Controlled burn season to end 31st March

The three Fire and Rescue Services in Wales, along with Operation Dawns Glaw partners, are reminding farmers and landowners that the window to conduct controlled burning of grasslands, in upland areas, will close on Thursday, 31st March 2022. The closing date to carry out controlled burns in other areas was on Tuesday, 15th March.

Even though farmers and landowners may still legally control burn grasslands in upland areas until the 31st March, they are legally required to do so safely and complete a burn management plan, which is available from the Welsh Government’s website, before burning.

Operation Dawns Glaw is a multi-agency task force of specialists from key agencies across Wales that has reformed, as of 1st March 2022 to reduce, and where possible eliminate the impact of grass fires across Wales.

Area Manager Peter Greenslade, Chair of Operation Dawns Glaw said “Over the past week or so we have experienced dry and often windy weather conditions and fire crews, from across Wales, have been deployed to a high number of grass fires; the cause of which vary from incidents of arson to legal burns getting out of control.

Thursday, 31st March, will see the legal burning season come to an end. Whilst farmers and landowners can still legally burn grasslands during this time, as part of their land-controlled management plan, they must do so responsibly and by following a completed burn plan. 

As of the 1st of April, regardless of the intention and the location, lighting a grass fire will be illegal and classed as arson. Should anybody come across any suspicious activity linked to a deliberate grassfire they can report it to CrimeStoppers, anonymously, by calling 0800 555 111. They can also call the Police on 101.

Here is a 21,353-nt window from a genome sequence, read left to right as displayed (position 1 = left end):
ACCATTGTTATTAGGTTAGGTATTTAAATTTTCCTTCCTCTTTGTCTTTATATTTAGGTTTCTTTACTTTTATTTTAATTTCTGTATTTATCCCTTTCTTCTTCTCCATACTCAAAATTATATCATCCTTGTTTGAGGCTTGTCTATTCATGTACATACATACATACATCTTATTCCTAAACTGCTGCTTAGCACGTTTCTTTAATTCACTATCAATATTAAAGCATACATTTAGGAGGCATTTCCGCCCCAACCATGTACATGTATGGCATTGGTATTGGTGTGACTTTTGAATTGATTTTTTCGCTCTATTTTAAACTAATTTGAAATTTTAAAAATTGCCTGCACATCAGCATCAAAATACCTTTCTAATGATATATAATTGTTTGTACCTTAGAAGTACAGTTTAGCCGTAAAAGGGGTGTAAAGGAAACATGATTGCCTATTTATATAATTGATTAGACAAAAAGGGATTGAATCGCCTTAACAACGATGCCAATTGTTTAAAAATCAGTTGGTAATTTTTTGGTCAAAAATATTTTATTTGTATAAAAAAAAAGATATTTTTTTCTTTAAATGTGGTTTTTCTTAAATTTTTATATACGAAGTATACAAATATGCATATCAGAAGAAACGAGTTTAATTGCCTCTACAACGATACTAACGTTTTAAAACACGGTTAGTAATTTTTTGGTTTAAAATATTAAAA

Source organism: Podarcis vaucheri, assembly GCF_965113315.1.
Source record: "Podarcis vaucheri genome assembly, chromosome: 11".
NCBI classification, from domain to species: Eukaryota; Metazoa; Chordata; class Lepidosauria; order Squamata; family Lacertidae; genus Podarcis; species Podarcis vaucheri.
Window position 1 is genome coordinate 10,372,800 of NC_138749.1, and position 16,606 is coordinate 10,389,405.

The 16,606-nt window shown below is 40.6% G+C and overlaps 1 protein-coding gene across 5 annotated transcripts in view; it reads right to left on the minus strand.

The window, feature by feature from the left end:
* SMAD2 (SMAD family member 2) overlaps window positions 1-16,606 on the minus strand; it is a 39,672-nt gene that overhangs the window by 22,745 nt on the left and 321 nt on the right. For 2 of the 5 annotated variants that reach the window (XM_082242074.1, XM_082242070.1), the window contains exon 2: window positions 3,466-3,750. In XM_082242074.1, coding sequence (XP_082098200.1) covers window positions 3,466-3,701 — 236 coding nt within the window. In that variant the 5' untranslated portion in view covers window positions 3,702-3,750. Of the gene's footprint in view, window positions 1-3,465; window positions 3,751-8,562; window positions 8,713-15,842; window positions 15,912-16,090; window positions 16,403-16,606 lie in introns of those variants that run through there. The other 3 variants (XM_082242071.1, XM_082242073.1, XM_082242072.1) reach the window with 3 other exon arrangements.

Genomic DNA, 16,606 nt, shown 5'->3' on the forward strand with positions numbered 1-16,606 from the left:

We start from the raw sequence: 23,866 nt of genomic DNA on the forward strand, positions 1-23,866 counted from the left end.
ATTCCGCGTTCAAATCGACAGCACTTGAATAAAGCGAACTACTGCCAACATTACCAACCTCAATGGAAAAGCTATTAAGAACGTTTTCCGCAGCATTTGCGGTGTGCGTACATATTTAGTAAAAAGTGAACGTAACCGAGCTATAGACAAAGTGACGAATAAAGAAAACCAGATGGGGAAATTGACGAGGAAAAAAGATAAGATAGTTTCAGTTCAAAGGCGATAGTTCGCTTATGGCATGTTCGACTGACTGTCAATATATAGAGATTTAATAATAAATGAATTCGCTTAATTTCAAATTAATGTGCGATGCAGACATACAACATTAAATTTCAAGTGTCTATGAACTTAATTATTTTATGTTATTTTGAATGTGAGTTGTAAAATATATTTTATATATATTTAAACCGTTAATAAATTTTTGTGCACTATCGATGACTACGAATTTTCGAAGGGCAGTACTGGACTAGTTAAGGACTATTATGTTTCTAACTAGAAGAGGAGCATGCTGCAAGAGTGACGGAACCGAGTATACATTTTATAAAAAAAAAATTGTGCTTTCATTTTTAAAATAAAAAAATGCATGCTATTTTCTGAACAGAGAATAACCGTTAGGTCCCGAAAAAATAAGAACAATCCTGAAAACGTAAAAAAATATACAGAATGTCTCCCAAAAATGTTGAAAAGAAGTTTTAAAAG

In the case of an emergency, always call 999.”


Guidance on Controlled Burning

When the weather is dry it is easy for fires to spread. These fires are often in areas where access is extremely difficult and water supply is limited - should the fire get out of control, this can place tremendous pressure on resources, with firefighters tied up for a considerable length of time trying to bring them under control. These fires can put homes, livestock and the lives of crews and residents at risk as firefighters are kept from attending genuine emergencies.

Please follow the guidelines below if you are planning a controlled burn:

Ensure you have sufficient people and equipment to control the fire

Check wind direction and ensure there is no risk to property, roads, and wildlife

If a fire gets out of control, contact the fire and rescue service immediately giving details of location and access

It is illegal to leave a fire unattended or to have too few people to control it.

Follow the Heather and Grass Burning Code  

Always ensure a fire is completely out before you leave it and check the next day to ensure it has not reignited.